Many of us in Kampala had already known that the burial ceremony of Gen. Kasirye Ggwanga would be attended by the selected few, family members, a few friends and UPDF officers perhaps. But many in Nkene village, his chosen final resting place overlooking lake Wamala in Busujju county, Mityana district received the directives by the army with mixed feelings.
Some were seen asking and wondering why a man who had been a darling to them and a friend to many in the country could be, at the end of his journey of life, sent off by not more than 100 people only.
Kasirye Gwanga’s children were seen stranded in the way leading to their dad’s burial site. This angered the residents even more.
These very obedient men and women, majority of them wearing masks and ready to sanitize and to allow health assistants there to check their temperature watched in disbelief as Kasirye’s children stood among them waiting, for their names to be included on the list of those who were to bury Kasirye.
Little was immediately known about why they were left out since not all media houses were given full access into Gen. Kasirye’ s burial site.
Later, Ggwanga’s children were given the green light to attend their father’s funeral ceremony. Those seen out waiting to be included on the list for those supposed to bury was Ggwanga’s first born son, and care taker at his Nakisunga, MUKONO based expansive Camp David.
The last born was there too. Video clips showed more than four of Ggwanga’s relatives stuck with other mourners out, have heavily circulated on social media already. This has not pleased Ugandans. The UPF, the army Kasirye Ggwanga has served for more thirty years was in charge of the General’s burial.
To protect Busujju residents and other mourners from COVID-19 , those attending the burial of Ggwanga had to attend in line with the preventive guidelines issued by authorities against the spread of coronavirus.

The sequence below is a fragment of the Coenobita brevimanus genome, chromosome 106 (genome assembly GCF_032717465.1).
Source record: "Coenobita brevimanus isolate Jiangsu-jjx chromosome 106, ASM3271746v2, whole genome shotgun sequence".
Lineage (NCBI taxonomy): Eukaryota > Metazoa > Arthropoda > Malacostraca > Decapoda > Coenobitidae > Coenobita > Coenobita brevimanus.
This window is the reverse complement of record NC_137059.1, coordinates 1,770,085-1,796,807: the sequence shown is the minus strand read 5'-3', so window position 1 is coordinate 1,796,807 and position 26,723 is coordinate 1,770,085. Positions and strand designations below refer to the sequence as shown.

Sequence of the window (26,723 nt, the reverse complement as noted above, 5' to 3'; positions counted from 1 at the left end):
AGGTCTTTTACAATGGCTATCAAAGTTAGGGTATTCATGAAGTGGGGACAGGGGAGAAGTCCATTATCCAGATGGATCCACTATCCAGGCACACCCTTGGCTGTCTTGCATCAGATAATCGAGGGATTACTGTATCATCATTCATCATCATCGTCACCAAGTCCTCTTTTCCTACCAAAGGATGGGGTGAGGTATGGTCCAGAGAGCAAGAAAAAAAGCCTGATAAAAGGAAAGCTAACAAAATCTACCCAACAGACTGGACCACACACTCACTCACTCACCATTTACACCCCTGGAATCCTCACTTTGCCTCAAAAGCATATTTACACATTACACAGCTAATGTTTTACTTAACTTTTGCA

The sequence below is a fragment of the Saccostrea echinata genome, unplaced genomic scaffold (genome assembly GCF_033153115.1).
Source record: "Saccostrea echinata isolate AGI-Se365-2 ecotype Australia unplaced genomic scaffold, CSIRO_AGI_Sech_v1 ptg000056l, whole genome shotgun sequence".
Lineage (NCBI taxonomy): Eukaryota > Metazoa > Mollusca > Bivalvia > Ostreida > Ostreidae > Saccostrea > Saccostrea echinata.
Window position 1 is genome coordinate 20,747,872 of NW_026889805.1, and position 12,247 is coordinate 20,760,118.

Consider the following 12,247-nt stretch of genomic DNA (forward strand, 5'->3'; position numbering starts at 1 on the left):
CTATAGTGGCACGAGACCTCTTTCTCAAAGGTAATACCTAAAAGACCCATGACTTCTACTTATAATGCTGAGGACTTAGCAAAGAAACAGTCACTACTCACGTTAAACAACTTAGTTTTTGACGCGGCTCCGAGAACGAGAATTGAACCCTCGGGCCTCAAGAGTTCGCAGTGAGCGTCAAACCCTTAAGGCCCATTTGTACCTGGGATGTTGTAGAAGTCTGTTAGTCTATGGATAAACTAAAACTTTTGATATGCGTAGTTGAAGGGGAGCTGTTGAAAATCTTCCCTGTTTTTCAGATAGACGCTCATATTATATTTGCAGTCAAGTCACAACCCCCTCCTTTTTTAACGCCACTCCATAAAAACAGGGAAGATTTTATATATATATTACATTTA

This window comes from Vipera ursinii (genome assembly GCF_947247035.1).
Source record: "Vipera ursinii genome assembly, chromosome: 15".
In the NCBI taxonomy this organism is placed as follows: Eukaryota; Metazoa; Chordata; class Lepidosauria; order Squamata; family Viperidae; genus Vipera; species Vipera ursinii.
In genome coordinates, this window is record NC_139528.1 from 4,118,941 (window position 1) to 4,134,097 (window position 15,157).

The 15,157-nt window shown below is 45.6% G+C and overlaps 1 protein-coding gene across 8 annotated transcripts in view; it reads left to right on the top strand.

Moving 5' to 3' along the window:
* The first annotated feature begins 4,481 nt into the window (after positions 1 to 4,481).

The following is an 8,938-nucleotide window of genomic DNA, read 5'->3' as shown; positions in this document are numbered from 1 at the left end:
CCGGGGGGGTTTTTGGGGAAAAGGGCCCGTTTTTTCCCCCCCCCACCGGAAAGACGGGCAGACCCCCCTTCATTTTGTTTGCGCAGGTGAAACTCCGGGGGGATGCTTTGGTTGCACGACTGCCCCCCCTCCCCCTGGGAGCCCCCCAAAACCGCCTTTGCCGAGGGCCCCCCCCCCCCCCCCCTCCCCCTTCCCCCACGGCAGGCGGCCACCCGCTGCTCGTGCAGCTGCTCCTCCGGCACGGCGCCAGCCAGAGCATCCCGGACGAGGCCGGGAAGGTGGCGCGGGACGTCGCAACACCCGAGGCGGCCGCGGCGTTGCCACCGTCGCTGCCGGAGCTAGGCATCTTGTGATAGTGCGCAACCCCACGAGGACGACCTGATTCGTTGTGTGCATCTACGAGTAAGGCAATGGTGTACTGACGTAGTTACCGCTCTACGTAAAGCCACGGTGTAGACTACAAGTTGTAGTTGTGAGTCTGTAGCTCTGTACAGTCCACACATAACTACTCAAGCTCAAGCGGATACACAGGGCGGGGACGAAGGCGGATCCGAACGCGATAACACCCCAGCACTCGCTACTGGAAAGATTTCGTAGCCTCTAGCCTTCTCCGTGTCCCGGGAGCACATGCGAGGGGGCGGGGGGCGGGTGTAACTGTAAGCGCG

Social distancing and other guidelines had to be strictly enforced. However not all people understood this. They say this was done to keep them away from sending off their friend. Their darling Kasirye Ggwanga.
People in Nkene say they were ready to adhere to the social distancing guildlines and that they did. All people really interested in burying Ggwanga had worn a mask. They were obedient too.
We don’t know why what we saw happened but some of the things that were done by the guidlines enforcers were unnecessary.
People were shocked when they saw more than four children left by Kasirye Ggwanga at first denied access to their late father’s home.
Kasirye was laid to rest at Nkene village, Busujju, in Mityana on Friday June 12, in a purely scientific funeral ceremony that was attended by mostly relatives and security officers, mainly from the UPDF.
Kasirye was born in 1952. He went to Katakala Primary School and Kibuli Secondary School. After his O’ level, he joined the Uganda Army in 1972.
Kasirye Gwanga was arrested when TPDF, the Tanzanian army commanded by Julius Nyerere attacked Uganda during Amin’s regime. He was taken as a prisoner of war in Tanga, Tanzania.
Ggwanga was released in 1981 after the government of Godfrey Lukongwa Binaisa negotiated with Tanzania the return of prisoners of war to Uganda.
He joined the Uganda Freedom Army led by Dr. Kayiira Kutakome. In 1985 Kasirye Ggwanga joined the National Resistance Army rebels led by Yoweri Kaguta Museveni.
His main area of specialization was in the artillery and commanded 120mm unit as they attacked Kampala in January 1986. He served as the director of stores in the UPDF.
Kasirye Ggwanga also served as the LCV chairperson of Mubende district between 2001 and 2005.
He died on Tuesday June 9, 2020, at Nakasero Hospital in Kampala. Ggwanga will be greatly missed. May his soul rest in eternal peace.